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  • Molluscum contagiosum

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    Molluscum contagiosum (MC), sometimes called water warts, is a viral infection of the skin that results in small, raised, pink lesions with a dimple in the center. They may occasionally be itchy or sore. They may occur singly or in groups. Any area of the skin may be affected, with abdomen, legs, arms, neck, genital area, and face being most common. Onset of the lesions is around 7 weeks after infection. It usually goes away within a year without scarring. MC is caused by a poxvirus called the molluscum contagiosum virus (MCV). The virus is spread either by direct contact including sexual activity or via contaminated objects such as towels. The condition can also be spread to other areas of the body by the person themselves. Risk factors include a weak immune system, atopic dermatitis, and crowded living conditions. Following one infection, it is possible to get reinfected. Diagnosis is typically based on the appearance. Prevention includes hand washing and not sharing personal items. While treatment is not necessary some may wish to have the lesions removed for cosmetic reasons or to prevent spread. Removal may occur with freezing, opening up the lesion and scraping the inside, or laser therapy. Scraping the lesion can, however, result in scarring. The medication cimetidine by mouth or podophyllotoxin cream applied to the skin may also be used. Approximately 122 million people globally were affected by molluscum contagiosum as of 2010 (1.8% of the population). It is more common in children between the ages of one and ten years old. The condition has become more common in the United States since 1966. MC is not a reason to keep a child out of school or daycare.

  • Herpes gladiatorum

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    Herpes gladiatorum is one of the most infectious of herpes-caused diseases, and is transmissible by skin-to-skin contact. The disease was first described in the 1960s in the New England Journal of Medicine. It is caused by contagious infection with human herpes simplex virus type 1 (HSV-1), which more commonly causes oral herpes (cold sores). Another strain, HSV-2 usually causes genital herpes, although the strains are very similar and either can cause herpes in any location. While the disease is commonly passed through normal human contact, it is strongly associated with contact sports—outbreaks in sporting clubs being relatively common. Other names for the disease are herpes rugbiorum or "scrumpox" (after rugby football), "wrestler's herpes" or "mat pox" (after wrestling). In one of the largest outbreaks ever among high-school wrestlers at a four-week intensive training camp, HSV was identified in 60 of 175 wrestlers. Lesions were on the head in 73 percent of the wrestlers, the extremities in 42 percent, and the trunk in 28 percent. Physical symptoms sometimes recur in the skin.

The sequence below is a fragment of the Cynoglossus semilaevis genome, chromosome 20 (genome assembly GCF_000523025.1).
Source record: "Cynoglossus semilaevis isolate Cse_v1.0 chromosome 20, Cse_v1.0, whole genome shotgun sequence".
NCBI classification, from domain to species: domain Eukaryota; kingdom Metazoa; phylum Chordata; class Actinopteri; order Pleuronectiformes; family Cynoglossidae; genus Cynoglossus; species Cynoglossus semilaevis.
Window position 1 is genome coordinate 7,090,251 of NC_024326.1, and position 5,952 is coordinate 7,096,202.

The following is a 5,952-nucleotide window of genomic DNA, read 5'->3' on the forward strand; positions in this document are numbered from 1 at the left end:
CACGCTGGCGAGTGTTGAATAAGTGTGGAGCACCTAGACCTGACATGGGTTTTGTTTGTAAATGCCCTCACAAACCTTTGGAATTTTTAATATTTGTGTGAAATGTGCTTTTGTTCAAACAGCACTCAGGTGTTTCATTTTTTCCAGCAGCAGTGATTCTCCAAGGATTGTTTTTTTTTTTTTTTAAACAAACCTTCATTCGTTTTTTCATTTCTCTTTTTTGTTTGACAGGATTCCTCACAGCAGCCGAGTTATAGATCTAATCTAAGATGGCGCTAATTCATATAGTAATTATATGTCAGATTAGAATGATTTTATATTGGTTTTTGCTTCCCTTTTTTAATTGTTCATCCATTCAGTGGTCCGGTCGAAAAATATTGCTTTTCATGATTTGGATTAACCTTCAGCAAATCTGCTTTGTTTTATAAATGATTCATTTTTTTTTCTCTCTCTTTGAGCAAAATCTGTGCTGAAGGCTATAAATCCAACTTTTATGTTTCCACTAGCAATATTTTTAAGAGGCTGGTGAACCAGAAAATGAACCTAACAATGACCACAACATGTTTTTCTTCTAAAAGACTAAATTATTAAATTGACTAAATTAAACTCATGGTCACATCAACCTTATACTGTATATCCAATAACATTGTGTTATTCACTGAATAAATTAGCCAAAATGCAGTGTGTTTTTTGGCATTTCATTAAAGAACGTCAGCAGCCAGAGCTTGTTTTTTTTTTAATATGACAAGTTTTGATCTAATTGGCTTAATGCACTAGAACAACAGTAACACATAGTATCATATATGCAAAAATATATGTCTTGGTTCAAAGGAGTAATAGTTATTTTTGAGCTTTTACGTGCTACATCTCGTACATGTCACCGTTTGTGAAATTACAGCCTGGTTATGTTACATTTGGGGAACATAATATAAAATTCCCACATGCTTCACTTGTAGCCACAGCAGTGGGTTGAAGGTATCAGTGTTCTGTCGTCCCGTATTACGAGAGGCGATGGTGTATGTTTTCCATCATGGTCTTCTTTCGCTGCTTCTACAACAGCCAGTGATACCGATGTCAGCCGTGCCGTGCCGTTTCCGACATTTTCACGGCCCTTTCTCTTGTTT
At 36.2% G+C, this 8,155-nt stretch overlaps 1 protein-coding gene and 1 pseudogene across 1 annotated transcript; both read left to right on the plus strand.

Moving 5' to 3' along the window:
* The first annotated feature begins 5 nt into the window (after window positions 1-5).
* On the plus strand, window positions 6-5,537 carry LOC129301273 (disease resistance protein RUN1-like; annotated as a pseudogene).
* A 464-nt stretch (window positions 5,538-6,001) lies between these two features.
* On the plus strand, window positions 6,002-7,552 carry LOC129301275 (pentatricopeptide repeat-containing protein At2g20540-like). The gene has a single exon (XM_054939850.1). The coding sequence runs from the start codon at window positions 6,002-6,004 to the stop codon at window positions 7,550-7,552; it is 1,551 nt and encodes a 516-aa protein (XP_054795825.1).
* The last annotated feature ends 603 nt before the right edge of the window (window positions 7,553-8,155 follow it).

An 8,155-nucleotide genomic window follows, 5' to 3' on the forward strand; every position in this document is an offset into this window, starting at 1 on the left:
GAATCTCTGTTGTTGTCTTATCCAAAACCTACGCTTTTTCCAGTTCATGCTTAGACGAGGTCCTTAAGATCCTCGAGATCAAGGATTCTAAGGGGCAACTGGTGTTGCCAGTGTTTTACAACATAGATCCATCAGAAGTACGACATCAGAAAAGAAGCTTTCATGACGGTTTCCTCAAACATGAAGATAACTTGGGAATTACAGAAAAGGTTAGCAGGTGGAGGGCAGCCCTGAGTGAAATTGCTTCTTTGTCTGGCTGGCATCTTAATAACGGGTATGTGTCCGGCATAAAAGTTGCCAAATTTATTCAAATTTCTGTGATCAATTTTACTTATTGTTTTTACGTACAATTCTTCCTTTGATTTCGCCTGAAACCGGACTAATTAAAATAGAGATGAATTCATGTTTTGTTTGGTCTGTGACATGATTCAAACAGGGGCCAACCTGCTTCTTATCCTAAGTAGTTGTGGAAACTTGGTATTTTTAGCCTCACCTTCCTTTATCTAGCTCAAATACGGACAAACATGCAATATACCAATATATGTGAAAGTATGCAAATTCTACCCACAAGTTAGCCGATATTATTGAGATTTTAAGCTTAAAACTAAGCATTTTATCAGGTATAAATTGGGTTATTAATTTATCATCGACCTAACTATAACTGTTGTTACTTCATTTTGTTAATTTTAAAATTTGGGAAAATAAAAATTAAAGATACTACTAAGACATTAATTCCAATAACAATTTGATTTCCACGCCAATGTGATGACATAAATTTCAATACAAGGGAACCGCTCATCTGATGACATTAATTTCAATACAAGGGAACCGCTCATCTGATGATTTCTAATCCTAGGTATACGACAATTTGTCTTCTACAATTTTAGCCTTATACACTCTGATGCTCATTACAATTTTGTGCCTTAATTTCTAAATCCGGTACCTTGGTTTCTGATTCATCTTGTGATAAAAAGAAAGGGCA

• Impetigo

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    Impetigo is a bacterial infection that involves the superficial skin. The most common presentation is yellowish crusts on the face, arms, or legs. Less commonly there may be large blisters which affect the groin or armpits. The lesions may be painful or itchy. Fever is uncommon. It is typically due to either Staphylococcus aureus or Streptococcus pyogenes. Risk factors include attending day care, crowding, poor nutrition, diabetes mellitus, contact sports, and breaks in the skin such as from mosquito bites, eczema, scabies, or herpes. With contact it can spread around or between people. Diagnosis is typically based on the symptoms and appearance. Prevention is by hand washing, avoiding people who are infected, and cleaning injuries. Treatment is typically with antibiotic creams such as mupirocin or fusidic acid. Antibiotics by mouth, such as cephalexin, may be used if large areas are affected. Antibiotic-resistant forms have been found. Impetigo affected about 140 million people (2% of the world population) in 2010. It can occur at any age, but is most common in young children. In some places the condition is also known as "school sores". Without treatment people typically get better within three weeks. Complications may include cellulitis or poststreptococcal glomerulonephritis. The name is from the Latin impetere meaning "attack".

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